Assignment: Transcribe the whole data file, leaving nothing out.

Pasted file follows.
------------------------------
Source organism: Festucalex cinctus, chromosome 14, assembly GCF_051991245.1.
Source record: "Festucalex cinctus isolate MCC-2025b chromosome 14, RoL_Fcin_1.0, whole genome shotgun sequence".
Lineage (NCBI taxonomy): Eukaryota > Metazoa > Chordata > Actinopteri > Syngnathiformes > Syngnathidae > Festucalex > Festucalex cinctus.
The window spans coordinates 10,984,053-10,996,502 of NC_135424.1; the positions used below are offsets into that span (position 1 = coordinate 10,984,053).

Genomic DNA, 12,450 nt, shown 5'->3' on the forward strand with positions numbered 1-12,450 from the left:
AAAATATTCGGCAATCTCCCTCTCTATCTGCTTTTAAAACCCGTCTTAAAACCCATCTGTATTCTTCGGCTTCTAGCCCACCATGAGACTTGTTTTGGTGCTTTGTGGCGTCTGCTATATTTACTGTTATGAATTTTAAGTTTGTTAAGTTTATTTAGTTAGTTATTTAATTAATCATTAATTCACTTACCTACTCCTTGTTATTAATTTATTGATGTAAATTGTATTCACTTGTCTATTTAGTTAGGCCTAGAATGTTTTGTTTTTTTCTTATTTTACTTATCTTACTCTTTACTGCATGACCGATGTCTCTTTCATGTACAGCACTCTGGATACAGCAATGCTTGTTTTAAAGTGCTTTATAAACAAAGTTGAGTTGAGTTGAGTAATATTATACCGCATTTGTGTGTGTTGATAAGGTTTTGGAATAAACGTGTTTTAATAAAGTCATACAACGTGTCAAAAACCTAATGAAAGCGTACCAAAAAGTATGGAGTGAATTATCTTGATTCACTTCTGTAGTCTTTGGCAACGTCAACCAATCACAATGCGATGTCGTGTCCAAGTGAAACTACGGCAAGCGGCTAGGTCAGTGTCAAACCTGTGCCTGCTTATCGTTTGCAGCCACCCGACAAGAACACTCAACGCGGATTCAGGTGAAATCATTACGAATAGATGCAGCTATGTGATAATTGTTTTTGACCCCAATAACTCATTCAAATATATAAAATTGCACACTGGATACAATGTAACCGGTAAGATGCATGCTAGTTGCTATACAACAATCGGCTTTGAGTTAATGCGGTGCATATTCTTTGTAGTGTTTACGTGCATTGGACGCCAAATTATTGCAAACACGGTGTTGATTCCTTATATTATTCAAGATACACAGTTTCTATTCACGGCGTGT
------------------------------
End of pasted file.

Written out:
Source organism: Festucalex cinctus, chromosome 14, assembly GCF_051991245.1.
Source record: "Festucalex cinctus isolate MCC-2025b chromosome 14, RoL_Fcin_1.0, whole genome shotgun sequence".
Lineage (NCBI taxonomy): Eukaryota > Metazoa > Chordata > Actinopteri > Syngnathiformes > Syngnathidae > Festucalex > Festucalex cinctus.
The window spans coordinates 10,984,053-10,996,502 of NC_135424.1; the positions used below are offsets into that span (position 1 = coordinate 10,984,053).

Genomic DNA, 12,450 nt, shown 5'->3' on the forward strand with positions numbered 1-12,450 from the left:
AAAATATTCGGCAATCTCCCTCTCTATCTGCTTTTAAAACCCGTCTTAAAACCCATCTGTATTCTTCGGCTTCTAGCCCACCATGAGACTTGTTTTGGTGCTTTGTGGCGTCTGCTATATTTACTGTTATGAATTTTAAGTTTGTTAAGTTTATTTAGTTAGTTATTTAATTAATCATTAATTCACTTACCTACTCCTTGTTATTAATTTATTGATGTAAATTGTATTCACTTGTCTATTTAGTTAGGCCTAGAATGTTTTGTTTTTTTCTTATTTTACTTATCTTACTCTTTACTGCATGACCGATGTCTCTTTCATGTACAGCACTCTGGATACAGCAATGCTTGTTTTAAAGTGCTTTATAAACAAAGTTGAGTTGAGTTGAGTAATATTATACCGCATTTGTGTGTGTTGATAAGGTTTTGGAATAAACGTGTTTTAATAAAGTCATACAACGTGTCAAAAACCTAATGAAAGCGTACCAAAAAGTATGGAGTGAATTATCTTGATTCACTTCTGTAGTCTTTGGCAACGTCAACCAATCACAATGCGATGTCGTGTCCAAGTGAAACTACGGCAAGCGGCTAGGTCAGTGTCAAACCTGTGCCTGCTTATCGTTTGCAGCCACCCGACAAGAACACTCAACGCGGATTCAGGTGAAATCATTACGAATAGATGCAGCTATGTGATAATTGTTTTTGACCCCAATAACTCATTCAAATATATAAAATTGCACACTGGATACAATGTAACCGGTAAGATGCATGCTAGTTGCTATACAACAATCGGCTTTGAGTTAATGCGGTGCATATTCTTTGTAGTGTTTACGTGCATTGGACGCCAAATTATTGCAAACACGGTGTTGATTCCTTATATTATTCAAGATACACAGTTTCTATTCACGGCGTGT